United are still bigger and taller than Liverpool, and United are still dangerous on set plays, with four goals from free kicks and corners.

But we also saw what Liverpool were capable of in last season's Europa League meetings. A thorough 2-0 win at home that would have been so much more if not for De Gea, a 1-1 draw away from home where United faded and collapsed after Liverpool's equalizer. That's what Klopp's Liverpool can do to Manchester United, that's what Klopp's Liverpool can do to almost any other side.

Still, this is a different season. It's a different Liverpool – still dangerous at the back, but much much more dangerous up front – and a different Manchester United. With new players bought at eye-watering prices, and a new manager who's consistently foiled and flummoxed Liverpool throughout his career.

But it's still Liverpool and it's still Manchester United. It's still Liverpool versus Manchester United. Just remember to breathe.

03 October 2016

Visualized: Liverpool 2-1 Swansea

Previous Match Infographics: Hull (h), Chelsea (a), Leicester (h), Tottenham (a), Burnley (a), Arsenal (a)

All match data from Stats Zone and Who Scored.

That could and probably should have gone a lot worse. But it didn't. But Liverpool won.

Whether that's reassuring or a sign of imminent disaster depends on your weltanschauung.

Over the last year, if Klopp's Liverpool doesn't score in the first half, Klopp's Liverpool are often in trouble. As said in Saturday's match review, that had happened in 16 games prior to this weekend; Liverpool won just four, drawing five and losing seven. And Liverpool were level at 0-0 in three of those four wins, eking out 1-0 victories; the only comeback was 2-1 at Crystal Palace thanks to Benteke's very late and slightly dubious penalty. Liverpool had failed to score in the first half just once this season, and I suspect you still remember the 0-2 loss at Burnley.

Liverpool didn't even put a shot on-target in the first half on Saturday.

It's not as if Klopp's Liverpool necessarily come out guns blazing – Liverpool have actually scored the lowest percentage of goals in the first 15 minutes under Klopp compared to the previous four Liverpool managers – but they tend to score a lot between the 16th and 45th minutes, 38% of all goals scored since Klopp became manager.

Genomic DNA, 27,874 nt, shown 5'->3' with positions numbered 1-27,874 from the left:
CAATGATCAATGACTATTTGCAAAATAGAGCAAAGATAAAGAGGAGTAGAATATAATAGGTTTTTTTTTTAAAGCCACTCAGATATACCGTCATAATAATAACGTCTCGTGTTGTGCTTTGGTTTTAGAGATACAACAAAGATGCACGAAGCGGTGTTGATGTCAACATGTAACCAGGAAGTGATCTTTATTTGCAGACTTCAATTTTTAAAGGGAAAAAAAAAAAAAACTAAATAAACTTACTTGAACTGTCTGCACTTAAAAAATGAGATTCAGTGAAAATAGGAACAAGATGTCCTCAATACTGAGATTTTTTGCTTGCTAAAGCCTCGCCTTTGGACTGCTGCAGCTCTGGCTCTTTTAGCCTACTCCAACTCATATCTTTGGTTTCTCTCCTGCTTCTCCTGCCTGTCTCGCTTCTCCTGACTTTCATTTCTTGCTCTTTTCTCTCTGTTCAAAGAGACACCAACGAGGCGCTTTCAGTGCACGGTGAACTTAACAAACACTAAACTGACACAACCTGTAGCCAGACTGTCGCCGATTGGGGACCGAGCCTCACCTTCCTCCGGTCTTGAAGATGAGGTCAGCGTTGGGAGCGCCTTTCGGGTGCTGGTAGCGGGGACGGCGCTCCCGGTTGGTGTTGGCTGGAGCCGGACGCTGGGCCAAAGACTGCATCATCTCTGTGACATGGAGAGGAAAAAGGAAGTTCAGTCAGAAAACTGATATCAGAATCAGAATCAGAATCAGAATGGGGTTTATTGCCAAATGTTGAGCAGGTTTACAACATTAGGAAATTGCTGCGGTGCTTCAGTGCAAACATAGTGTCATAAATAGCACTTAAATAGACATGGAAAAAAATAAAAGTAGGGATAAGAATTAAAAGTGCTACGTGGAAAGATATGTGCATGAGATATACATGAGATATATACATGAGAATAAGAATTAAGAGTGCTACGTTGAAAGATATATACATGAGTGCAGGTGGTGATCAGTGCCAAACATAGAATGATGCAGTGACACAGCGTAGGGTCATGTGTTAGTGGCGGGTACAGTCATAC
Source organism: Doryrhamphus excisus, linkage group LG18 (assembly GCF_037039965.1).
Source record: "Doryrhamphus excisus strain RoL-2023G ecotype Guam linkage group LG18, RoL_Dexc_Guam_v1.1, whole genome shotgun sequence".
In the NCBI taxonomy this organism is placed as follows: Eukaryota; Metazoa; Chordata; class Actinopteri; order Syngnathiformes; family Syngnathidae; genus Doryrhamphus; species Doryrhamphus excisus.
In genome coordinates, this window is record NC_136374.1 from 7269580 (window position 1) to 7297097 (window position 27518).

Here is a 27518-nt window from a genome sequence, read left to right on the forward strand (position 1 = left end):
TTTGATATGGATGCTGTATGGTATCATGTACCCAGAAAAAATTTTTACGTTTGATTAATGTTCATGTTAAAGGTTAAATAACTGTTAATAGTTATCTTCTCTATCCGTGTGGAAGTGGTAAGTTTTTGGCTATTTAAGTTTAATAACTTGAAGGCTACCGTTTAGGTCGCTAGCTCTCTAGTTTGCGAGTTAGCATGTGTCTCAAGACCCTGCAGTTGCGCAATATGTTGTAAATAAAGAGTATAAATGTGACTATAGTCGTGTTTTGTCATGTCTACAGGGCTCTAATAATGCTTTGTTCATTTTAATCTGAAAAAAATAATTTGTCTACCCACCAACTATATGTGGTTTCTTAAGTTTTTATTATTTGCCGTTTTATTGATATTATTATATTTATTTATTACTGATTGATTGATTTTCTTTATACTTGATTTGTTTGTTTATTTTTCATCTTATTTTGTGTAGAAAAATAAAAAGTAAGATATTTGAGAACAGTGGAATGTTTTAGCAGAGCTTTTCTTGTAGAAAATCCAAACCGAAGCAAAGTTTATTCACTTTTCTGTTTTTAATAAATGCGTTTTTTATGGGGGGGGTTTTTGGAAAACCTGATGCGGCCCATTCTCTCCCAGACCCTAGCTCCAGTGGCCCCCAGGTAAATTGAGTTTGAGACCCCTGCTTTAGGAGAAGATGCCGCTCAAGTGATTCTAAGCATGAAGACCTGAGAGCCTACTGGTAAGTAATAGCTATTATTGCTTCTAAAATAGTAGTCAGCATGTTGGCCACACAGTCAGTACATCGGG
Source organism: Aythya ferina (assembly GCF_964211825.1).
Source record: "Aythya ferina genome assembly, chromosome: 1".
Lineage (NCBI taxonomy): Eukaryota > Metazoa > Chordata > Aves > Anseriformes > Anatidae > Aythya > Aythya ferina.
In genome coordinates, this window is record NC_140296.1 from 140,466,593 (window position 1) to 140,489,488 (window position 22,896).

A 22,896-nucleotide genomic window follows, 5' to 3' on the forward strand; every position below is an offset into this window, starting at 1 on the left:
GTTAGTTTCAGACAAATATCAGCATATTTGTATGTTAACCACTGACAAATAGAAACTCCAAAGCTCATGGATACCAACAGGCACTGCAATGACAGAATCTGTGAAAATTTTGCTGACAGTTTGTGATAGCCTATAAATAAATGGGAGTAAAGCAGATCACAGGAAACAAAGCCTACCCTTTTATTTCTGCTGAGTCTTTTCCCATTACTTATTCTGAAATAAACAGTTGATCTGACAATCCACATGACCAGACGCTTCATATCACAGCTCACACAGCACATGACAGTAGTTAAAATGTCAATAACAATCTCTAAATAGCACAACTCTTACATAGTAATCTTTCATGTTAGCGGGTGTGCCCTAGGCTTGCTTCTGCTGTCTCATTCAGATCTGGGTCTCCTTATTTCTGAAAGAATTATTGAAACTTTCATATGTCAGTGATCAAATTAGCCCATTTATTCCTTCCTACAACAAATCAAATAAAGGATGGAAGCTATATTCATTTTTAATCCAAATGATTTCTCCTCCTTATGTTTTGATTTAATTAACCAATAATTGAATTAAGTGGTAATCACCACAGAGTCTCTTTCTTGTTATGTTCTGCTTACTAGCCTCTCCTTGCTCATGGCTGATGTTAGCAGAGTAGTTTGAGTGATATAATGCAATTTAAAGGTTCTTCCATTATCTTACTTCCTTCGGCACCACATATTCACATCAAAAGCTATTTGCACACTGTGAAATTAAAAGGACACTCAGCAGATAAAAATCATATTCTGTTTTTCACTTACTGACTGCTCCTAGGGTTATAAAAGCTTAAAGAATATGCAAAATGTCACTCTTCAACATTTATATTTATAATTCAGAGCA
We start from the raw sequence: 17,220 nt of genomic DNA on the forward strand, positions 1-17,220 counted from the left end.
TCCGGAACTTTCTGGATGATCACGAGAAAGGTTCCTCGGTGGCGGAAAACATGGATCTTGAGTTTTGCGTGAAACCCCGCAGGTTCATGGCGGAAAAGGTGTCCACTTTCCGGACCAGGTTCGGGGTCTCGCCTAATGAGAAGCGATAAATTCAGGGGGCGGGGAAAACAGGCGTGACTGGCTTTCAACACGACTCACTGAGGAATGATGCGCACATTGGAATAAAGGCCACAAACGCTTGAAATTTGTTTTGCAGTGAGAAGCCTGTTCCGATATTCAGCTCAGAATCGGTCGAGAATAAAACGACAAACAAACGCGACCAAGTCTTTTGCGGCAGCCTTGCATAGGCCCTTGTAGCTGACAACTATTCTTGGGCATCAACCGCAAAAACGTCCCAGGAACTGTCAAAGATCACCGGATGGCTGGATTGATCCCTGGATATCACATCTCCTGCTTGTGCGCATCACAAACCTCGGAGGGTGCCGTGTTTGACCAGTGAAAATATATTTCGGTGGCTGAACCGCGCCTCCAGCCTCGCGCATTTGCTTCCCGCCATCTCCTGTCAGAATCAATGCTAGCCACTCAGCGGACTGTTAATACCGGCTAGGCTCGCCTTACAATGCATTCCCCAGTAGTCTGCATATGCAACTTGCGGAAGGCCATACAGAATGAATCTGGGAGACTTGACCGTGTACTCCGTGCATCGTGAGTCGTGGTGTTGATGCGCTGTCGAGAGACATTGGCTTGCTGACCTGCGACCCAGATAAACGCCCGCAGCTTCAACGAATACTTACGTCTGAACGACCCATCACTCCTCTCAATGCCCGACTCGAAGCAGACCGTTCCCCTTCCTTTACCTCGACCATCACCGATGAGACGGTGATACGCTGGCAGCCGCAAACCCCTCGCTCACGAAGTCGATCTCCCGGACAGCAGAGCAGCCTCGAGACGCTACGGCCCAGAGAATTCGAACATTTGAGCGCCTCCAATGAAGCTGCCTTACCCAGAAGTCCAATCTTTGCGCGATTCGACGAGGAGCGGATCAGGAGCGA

Just look at the first goal in the games so far this season:

- Arsenal: 45'
- Burton Albion: 15'
- Tottenham: 43'
- Leicester: 13'
- Chelsea: 17'
- Derby: 24'
- Hull: 17'

Win, win, draw, win, win, win, win. News flash: early Liverpool goals are often good things, and often lead to more.

Meanwhile, Liverpool have conceded a first-half opening goal in nine of Klopp's 36 league matches prior to Saturday. They came back to beat Chelsea (a) and Arsenal (a), drew with Chelsea (h) and West Brom (a), and lost to Palace (h), Watford (a), West Ham (h), Swansea (a), and Burnley (a).

There's a pretty clear distinction between classes of opposition. Liverpool can come back against the likes of Chelsea and Arsenal, but Liverpool have usually been absolutely boned when conceding early against the likes of Watford, West Ham, Burnley.

And the likes of Swansea, which we saw in last season's 1-3 loss, but which was admittedly with a radically different and under-strength XI. Still, the pattern held.

It didn't hold on Saturday.

Swansea certainly started the better side. They should have opened the scoring in the fifth minute. They did open the scoring in the eighth. Swansea had four clear-cut in the first 26 minutes, somehow only converting one (two missed, both headers, and one saved).

Through the first six league matches of the season, Liverpool had allowed just four clear-cut chances combined: one at Arsenal, two v Leicester, and one at Chelsea.

The most clear-cut chances that Liverpool had previously allowed in a match under Klopp was three, in three different matches last season: 0-3 at Watford, 3-3 v Arsenal, and 1-3 at Swansea. Since 2012-13, Liverpool had allowed four clear-cut chances in four matches: 1-6 at Stoke in 2014-15, 3-2 at QPR in 2014-15 (lol QPR), 1-3 at Southampton in 2012-13, and 1-2 at United in 2012-13. And that's it.